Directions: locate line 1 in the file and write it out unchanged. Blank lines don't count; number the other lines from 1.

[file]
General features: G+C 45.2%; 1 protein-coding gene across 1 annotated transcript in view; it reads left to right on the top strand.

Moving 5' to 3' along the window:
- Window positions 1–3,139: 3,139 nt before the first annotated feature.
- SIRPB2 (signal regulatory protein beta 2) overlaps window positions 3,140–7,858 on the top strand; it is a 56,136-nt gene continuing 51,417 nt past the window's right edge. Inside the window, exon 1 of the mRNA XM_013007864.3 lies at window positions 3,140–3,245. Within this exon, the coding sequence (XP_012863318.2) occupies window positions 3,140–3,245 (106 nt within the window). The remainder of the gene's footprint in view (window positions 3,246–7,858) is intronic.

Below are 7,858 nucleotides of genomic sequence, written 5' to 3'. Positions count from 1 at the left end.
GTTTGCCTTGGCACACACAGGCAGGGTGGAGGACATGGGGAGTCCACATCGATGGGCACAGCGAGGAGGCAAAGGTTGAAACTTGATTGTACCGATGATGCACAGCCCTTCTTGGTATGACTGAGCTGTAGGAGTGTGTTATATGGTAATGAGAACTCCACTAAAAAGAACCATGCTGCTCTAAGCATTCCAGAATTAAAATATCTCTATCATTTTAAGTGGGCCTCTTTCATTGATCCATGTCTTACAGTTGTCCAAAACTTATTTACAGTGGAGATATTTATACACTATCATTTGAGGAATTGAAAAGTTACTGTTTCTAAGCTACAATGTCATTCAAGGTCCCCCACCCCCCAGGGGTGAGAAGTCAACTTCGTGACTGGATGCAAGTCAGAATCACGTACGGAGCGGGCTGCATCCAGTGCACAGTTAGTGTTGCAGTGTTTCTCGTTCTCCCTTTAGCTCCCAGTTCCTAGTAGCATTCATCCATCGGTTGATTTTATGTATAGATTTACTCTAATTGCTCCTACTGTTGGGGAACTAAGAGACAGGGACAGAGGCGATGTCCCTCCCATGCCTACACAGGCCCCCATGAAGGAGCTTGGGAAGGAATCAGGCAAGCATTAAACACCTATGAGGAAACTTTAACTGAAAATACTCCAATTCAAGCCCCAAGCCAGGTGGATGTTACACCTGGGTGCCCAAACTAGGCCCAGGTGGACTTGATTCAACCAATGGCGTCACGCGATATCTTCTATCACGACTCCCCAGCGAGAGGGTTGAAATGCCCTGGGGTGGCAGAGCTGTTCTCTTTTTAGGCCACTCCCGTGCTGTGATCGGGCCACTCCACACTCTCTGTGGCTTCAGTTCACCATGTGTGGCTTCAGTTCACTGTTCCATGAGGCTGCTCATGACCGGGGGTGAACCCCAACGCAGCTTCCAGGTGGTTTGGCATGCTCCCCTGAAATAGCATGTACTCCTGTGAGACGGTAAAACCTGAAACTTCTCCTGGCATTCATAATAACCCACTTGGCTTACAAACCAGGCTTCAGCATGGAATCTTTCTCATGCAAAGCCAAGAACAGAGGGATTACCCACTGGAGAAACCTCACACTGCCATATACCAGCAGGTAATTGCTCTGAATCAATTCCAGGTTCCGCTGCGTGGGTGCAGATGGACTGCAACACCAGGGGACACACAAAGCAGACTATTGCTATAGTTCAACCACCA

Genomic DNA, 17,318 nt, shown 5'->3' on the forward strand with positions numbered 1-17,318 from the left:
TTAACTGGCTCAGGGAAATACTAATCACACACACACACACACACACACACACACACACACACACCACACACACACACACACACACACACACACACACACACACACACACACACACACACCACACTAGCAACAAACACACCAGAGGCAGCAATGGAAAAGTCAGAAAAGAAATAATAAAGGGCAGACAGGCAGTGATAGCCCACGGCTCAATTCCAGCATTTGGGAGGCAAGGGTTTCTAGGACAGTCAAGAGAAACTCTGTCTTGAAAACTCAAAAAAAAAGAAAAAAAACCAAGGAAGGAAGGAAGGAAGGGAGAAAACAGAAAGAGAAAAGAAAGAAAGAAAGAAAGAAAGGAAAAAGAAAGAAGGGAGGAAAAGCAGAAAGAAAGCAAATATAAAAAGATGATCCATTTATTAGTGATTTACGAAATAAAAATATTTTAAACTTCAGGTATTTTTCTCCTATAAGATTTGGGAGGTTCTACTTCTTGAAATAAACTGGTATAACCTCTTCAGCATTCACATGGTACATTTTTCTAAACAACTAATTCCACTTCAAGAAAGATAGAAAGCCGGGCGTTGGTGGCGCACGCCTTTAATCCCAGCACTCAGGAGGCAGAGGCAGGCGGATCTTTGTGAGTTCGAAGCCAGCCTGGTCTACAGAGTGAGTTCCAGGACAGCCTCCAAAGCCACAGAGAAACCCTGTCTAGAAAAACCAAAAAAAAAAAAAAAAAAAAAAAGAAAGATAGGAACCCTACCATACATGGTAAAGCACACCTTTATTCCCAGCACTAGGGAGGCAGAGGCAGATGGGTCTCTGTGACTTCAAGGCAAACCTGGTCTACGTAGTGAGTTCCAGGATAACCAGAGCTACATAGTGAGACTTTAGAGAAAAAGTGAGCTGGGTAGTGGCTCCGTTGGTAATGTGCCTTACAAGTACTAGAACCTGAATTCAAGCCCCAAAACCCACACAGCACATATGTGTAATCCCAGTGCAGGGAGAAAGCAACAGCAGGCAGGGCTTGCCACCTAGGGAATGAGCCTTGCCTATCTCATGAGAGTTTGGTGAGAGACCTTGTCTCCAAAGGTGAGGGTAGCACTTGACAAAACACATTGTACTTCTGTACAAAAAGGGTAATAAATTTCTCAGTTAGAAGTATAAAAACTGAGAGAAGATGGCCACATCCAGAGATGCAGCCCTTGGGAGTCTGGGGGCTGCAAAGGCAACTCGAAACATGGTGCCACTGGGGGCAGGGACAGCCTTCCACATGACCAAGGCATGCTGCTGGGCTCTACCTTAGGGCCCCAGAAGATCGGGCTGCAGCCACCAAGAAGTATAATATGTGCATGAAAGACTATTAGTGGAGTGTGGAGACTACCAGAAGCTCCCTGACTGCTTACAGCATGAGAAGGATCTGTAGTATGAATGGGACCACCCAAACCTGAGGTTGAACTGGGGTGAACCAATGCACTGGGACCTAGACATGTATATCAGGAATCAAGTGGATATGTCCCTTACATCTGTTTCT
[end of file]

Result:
General features: G+C 45.2%; 1 protein-coding gene across 1 annotated transcript in view; it reads left to right on the top strand.